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2017 Word of the Year

countersink

[verb, noun koun-ter-singk; verb koun-ter-singk] /verb, noun ˈkaʊn tərˌsɪŋk; verb ˌkaʊn tərˈsɪŋk/
verb (used with object), countersank, countersunk, countersinking.
1.
to enlarge the upper part of (a cavity), especially by chamfering, to receive the cone-shaped head of a screw, bolt, etc.
2.
to cause (the head of a screw, bolt, etc.) to sink into a prepared depression so as to be flush with or below the surface.
noun
3.
a tool for countersinking a hole.
4.
a countersunk hole.
Origin of countersink
1810-1820
First recorded in 1810-20; counter- + sink
Dictionary.com Unabridged
Based on the Random House Dictionary, © Random House, Inc. 2017.
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Examples from the Web for countersink
Historical Examples
  • countersink this hole enough to allow the head to sink flush with the surface.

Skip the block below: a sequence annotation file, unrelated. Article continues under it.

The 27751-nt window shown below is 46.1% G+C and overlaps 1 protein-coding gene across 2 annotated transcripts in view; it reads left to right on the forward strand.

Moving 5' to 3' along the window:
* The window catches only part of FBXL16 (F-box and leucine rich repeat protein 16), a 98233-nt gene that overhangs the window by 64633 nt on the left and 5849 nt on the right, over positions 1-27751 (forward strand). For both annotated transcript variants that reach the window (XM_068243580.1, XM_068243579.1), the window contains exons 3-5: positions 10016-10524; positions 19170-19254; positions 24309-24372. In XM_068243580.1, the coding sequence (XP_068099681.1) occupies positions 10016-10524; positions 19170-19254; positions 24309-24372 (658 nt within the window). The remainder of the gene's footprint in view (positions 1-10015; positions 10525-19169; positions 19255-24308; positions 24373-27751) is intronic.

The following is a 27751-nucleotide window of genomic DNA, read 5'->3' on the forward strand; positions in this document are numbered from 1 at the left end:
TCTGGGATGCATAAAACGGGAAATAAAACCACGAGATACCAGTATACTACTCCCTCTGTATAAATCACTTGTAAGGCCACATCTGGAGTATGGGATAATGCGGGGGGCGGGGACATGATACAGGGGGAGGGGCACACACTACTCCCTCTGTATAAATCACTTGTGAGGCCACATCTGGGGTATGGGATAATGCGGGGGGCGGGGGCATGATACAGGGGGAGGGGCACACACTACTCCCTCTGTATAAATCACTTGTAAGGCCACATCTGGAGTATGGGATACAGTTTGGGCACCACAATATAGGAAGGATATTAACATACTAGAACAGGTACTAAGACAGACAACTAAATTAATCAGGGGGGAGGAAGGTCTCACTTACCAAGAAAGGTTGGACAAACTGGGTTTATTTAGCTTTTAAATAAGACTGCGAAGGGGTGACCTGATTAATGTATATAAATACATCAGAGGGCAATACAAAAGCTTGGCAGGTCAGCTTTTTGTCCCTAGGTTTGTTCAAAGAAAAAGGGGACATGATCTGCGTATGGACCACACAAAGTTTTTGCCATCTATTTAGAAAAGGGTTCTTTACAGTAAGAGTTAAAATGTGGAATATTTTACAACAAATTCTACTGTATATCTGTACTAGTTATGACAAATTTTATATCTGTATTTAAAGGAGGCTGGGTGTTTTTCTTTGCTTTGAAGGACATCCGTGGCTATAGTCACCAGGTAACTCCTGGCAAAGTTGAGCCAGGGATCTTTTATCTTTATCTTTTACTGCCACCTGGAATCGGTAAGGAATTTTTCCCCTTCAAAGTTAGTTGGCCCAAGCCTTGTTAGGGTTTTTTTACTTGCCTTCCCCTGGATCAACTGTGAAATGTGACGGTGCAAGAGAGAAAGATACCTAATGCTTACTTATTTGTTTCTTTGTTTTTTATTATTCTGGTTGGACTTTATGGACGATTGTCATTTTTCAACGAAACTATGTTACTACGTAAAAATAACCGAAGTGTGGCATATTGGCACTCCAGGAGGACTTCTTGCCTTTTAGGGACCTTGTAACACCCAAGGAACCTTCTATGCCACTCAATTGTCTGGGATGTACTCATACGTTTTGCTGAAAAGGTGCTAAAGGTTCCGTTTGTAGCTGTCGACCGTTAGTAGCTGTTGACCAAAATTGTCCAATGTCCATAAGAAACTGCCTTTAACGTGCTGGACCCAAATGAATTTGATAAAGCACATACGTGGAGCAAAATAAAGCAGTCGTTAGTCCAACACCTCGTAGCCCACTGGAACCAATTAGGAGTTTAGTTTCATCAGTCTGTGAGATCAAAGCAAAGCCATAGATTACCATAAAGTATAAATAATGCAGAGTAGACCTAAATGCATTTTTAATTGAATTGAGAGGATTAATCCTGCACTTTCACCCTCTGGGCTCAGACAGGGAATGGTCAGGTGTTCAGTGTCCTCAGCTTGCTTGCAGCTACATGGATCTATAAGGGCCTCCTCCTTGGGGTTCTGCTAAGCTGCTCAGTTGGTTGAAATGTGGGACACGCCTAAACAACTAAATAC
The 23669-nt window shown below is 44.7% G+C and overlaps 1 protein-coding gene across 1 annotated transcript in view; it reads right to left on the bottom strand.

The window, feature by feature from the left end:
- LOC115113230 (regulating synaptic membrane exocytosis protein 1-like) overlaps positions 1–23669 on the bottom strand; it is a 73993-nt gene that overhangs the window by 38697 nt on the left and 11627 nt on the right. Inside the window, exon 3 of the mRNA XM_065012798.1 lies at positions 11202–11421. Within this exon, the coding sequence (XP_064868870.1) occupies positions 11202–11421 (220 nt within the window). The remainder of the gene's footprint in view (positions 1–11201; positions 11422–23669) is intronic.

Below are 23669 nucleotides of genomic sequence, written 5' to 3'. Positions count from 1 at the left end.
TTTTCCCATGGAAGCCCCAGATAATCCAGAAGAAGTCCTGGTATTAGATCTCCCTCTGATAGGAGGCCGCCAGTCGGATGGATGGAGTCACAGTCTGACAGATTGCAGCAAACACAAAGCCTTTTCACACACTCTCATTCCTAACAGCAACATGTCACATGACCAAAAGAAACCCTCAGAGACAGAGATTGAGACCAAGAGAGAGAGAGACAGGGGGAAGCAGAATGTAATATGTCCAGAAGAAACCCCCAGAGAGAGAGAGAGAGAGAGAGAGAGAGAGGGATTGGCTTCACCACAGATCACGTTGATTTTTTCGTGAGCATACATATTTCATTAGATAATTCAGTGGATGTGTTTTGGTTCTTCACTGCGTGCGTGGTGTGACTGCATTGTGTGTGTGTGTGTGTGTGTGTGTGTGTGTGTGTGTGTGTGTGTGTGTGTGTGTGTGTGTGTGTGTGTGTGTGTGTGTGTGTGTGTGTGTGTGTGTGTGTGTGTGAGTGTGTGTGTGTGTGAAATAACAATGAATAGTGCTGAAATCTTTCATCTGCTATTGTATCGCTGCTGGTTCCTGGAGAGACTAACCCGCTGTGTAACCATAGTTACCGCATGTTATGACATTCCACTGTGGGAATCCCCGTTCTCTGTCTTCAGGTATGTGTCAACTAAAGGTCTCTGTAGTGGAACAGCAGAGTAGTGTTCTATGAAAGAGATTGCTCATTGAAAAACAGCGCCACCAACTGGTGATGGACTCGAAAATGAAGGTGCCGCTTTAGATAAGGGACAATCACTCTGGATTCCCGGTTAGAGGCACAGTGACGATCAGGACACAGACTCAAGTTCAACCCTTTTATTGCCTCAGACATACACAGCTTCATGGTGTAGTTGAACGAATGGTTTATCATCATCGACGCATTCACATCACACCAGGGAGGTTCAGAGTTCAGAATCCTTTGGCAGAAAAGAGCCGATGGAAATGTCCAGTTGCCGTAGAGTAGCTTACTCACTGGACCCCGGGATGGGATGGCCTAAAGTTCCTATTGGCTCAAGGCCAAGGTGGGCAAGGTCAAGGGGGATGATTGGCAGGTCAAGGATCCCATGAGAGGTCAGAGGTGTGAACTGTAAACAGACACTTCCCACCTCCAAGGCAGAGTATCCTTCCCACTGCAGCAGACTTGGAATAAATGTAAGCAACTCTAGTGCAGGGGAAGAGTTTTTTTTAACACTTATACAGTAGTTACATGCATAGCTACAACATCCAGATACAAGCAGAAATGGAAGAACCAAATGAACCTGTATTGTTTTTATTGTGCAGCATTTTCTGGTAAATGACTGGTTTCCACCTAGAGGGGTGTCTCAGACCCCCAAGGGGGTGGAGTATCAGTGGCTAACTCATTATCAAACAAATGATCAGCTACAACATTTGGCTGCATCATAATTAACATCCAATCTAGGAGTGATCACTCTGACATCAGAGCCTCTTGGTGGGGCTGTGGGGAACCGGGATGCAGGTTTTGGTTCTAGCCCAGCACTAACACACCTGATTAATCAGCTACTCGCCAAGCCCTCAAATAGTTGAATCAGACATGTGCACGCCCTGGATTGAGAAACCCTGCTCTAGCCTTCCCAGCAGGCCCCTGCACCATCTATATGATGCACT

Handwork in Wood

    William Noyes
  • countersink the holes on the side from which the screws enter.

    Toy Craft Leon H. Baxter
  • Bore all holes, where shown in the drawing, and countersink them.

    Toy Craft Leon H. Baxter
  • countersink all holes, except the four holes which hold the supports for the cart handle.

    Toy Craft Leon H. Baxter
  • countersink the hole in the base on the under side with a 1/2-in.

  • By using round-head screws it was unnecessary to countersink the metal.

  • Be sure to countersink the holes for the heads of the bolts.

  • The term is also applied to the tool with which the countersink is formed.

    Time Telling through the Ages Harry Chase Brearley
  • Bore and countersink four holes for 11⁄4-inch flat-head screws.

    Carpentry and Woodwork

    Edwin W. Foster
  • The countersink, which is a drill made to fit in the bit-stock, and bores a hole the shape and depth of the screw-head.

    The Boy Craftsman A. Neely Hall
British Dictionary definitions for countersink

countersink

/ˈkaʊntəˌsɪŋk/
verb (transitive) -sinks, -sinking, -sank, -sunk
1.
to enlarge the upper part of (a hole) in timber, metal, etc, so that the head of a bolt or screw can be sunk below the surface
2.
to drive (a screw) or sink (a bolt) into such an enlarged hole
noun
3.
Also called countersink bit. a tool for countersinking
4.
a countersunk depression or hole
Collins English Dictionary - Complete & Unabridged 2012 Digital Edition
© William Collins Sons & Co. Ltd. 1979, 1986 © HarperCollins
Publishers 1998, 2000, 2003, 2005, 2006, 2007, 2009, 2012
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